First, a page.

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Mexico-US tariff deal: Questions, concerns for migratio

Lilia Lara, a Tijuana resident, displays the U.S. and Mexican flags ahead of a rally Saturday by Mexican President Andres Lopez Obrador in Tijuana, Mexico.

President Donald Trump is trying to put a happy face on the overwhelming embarrassment he suffered last week in Congress. While he attended D-Day anniversary ceremonies abroad, Republican leaders on Capitol Hill were delivering a resounding rejection of his plan to impose escalating tariffs on imports from Mexico.

The tariff threat was a dud from the start, and the unusually outspoken GOP opposition made clear that if the White House proceeded, it would be legislatively rebuffed. Trump did what he usually does to protect his fragile ego: He declared victory, then unleashed a Twitter storm against his critics.

The most pronounced rejection came from Texas Sens. John Cornyn and Ted Cruz, two Republicans who have long preferred stoic silence to public criticism of Trump. On Mexico, however, they could no longer stay quiet. Mexico accounts for 35 percent of Texas’ exports, worth $110 billion, and $27 billion of the state’s imports.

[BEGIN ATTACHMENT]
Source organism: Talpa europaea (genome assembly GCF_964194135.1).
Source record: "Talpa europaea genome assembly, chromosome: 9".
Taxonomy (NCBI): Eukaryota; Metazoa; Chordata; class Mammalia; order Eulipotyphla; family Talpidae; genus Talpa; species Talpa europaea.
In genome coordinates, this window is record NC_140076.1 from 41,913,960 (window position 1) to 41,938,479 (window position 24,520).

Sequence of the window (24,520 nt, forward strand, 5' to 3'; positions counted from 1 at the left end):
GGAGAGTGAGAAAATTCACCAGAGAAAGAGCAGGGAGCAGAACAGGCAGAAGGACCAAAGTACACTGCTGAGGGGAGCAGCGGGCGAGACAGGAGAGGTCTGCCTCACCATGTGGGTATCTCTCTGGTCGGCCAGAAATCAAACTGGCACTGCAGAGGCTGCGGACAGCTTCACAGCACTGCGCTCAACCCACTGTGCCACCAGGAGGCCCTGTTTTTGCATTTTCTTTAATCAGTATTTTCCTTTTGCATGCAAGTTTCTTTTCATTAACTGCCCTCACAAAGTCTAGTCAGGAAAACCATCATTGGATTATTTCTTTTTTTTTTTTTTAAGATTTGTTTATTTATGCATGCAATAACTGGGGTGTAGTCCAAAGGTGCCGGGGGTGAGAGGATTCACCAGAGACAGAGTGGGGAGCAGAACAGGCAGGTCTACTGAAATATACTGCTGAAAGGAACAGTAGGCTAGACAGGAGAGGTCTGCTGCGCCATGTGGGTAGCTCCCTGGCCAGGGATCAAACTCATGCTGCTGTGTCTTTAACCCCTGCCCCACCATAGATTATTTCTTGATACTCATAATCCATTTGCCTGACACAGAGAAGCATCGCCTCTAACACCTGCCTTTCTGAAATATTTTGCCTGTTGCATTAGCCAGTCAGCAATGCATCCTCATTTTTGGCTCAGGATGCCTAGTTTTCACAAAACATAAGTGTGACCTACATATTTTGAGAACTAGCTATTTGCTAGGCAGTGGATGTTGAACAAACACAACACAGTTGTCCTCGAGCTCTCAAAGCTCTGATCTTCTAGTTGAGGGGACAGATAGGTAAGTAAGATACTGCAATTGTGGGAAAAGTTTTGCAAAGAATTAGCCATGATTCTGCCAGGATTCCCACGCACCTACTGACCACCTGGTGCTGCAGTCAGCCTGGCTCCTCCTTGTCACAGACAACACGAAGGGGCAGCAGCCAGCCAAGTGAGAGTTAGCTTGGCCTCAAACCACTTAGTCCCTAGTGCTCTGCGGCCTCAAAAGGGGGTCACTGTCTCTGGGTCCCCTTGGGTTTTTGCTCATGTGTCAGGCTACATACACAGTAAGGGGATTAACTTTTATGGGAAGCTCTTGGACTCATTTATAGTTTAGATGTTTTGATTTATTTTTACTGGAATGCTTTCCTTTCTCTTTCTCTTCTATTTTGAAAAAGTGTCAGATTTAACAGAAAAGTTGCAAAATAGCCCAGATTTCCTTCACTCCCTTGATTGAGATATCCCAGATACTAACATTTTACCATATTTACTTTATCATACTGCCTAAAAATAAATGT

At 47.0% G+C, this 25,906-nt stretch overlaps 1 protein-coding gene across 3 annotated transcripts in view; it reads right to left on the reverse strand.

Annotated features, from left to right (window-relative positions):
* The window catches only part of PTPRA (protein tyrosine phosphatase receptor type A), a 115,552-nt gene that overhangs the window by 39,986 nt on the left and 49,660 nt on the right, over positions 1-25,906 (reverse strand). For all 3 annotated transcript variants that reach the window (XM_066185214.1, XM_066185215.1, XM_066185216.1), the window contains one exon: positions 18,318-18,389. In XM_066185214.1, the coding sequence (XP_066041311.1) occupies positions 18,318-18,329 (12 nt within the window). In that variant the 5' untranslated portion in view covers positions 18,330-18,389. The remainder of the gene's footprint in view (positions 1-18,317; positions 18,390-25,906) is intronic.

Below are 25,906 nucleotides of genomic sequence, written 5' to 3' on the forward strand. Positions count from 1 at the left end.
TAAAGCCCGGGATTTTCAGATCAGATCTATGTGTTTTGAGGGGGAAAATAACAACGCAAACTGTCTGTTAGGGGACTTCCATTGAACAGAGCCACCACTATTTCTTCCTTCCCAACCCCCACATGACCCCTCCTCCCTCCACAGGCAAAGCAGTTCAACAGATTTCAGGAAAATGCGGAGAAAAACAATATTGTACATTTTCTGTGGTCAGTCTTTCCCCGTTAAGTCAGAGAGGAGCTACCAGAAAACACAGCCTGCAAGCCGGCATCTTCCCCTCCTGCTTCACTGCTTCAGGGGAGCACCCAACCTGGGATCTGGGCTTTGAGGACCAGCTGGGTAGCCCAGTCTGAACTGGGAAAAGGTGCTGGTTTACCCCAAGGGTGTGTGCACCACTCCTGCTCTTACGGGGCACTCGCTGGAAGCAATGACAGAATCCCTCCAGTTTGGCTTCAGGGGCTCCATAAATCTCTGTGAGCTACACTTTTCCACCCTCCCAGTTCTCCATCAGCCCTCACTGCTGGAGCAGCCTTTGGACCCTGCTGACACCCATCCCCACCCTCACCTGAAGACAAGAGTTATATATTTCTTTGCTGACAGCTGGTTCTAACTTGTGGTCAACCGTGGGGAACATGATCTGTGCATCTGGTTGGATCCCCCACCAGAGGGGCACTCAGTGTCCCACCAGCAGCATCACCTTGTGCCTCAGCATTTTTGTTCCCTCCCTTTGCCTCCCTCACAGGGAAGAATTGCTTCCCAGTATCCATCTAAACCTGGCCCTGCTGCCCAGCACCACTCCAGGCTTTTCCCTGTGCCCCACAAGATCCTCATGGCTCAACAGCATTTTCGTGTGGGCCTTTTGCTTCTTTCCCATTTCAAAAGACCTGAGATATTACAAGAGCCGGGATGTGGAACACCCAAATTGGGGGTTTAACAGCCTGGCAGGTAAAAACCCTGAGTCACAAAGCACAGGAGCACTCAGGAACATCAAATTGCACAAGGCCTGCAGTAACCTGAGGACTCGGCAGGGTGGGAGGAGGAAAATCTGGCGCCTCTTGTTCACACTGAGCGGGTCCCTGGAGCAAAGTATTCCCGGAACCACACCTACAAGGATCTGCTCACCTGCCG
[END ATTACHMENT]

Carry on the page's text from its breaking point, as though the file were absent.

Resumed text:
“We’re holding a gun to our own heads by doing this,” Cornyn stated last week.

“I will yield to nobody in passion and seriousness and commitment for securing the border,” Cruz told reporters. “But there’s no reason for Texas farmers and ranchers and manufacturers and small businesses to pay the price of massive new taxes.” Cruz was referring to the fact that tariffs wouldn’t have been paid by Mexico but rather by U.S. importers, which ultimately pass those expenses to consumers in the form of

higher prices.

Trump’s tariffs were never clearly defined. He failed to state how they would be implemented and what specific actions Mexico had to undertake to avoid them. Free trade between the two countries involves complex manufacturing scenarios requiring that unfinished manufactured goods contain components and labor inputs from both sides of the border. Some goods, such as cars and apparel, can go back and forth multiple times across the border before they are finished. Manufacturers scrambled to calculate the astronomical tariffs that could have resulted.

The U.S. Chamber of Commerce’s Myron Brilliant argued Monday on CNBC that the policy would have harmed the U.S. economy and created global uncertainty among U.S. trading partners.

Trump happened to be watching the show and phoned in to respond, “If we didn’t have (the threat of) tariffs, we wouldn’t have made a deal with Mexico. We got everything we wanted” in terms of winning unspecified pledges from Mexico to slow the flow of northbound immigrants.

In fact, Mexico made those pledges before the tariff threats and had already begun deploying troops along its southern border with Guatemala. It also had introduced job-creation programs and other measures to encourage migrants to stay in Mexico.

Trump’s victory campaign rings as hollow as his threats against Mexico, sending a sad message to the world that a paper tiger, rather than a president, occupies the White House.